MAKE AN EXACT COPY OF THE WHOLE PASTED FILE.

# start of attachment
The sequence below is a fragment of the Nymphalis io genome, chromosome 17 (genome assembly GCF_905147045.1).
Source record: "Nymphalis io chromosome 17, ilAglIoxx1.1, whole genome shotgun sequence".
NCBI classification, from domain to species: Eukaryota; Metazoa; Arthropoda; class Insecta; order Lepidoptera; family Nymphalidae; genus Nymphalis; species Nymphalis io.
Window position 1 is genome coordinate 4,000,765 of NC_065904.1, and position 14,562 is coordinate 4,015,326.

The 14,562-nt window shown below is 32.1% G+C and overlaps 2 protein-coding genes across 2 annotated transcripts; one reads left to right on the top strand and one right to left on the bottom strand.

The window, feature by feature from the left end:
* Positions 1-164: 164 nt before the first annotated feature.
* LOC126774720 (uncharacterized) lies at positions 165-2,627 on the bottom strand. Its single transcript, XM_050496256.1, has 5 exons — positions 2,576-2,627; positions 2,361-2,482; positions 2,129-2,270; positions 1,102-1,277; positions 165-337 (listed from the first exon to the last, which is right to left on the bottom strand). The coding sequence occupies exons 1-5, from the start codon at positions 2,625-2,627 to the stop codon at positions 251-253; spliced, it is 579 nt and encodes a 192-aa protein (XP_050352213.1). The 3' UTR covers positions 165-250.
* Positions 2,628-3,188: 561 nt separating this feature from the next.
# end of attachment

The sequence below is a fragment of the Nymphalis io genome, chromosome 17 (genome assembly GCF_905147045.1).
Source record: "Nymphalis io chromosome 17, ilAglIoxx1.1, whole genome shotgun sequence".
NCBI classification, from domain to species: Eukaryota; Metazoa; Arthropoda; class Insecta; order Lepidoptera; family Nymphalidae; genus Nymphalis; species Nymphalis io.
Window position 1 is genome coordinate 4,000,765 of NC_065904.1, and position 14,562 is coordinate 4,015,326.

The 14,562-nt window shown below is 32.1% G+C and overlaps 2 protein-coding genes across 2 annotated transcripts; one reads left to right on the top strand and one right to left on the bottom strand.

The window, feature by feature from the left end:
* Positions 1-164: 164 nt before the first annotated feature.
* LOC126774720 (uncharacterized) lies at positions 165-2,627 on the bottom strand. Its single transcript, XM_050496256.1, has 5 exons — positions 2,576-2,627; positions 2,361-2,482; positions 2,129-2,270; positions 1,102-1,277; positions 165-337 (listed from the first exon to the last, which is right to left on the bottom strand). The coding sequence occupies exons 1-5, from the start codon at positions 2,625-2,627 to the stop codon at positions 251-253; spliced, it is 579 nt and encodes a 192-aa protein (XP_050352213.1). The 3' UTR covers positions 165-250.
* Positions 2,628-3,188: 561 nt separating this feature from the next.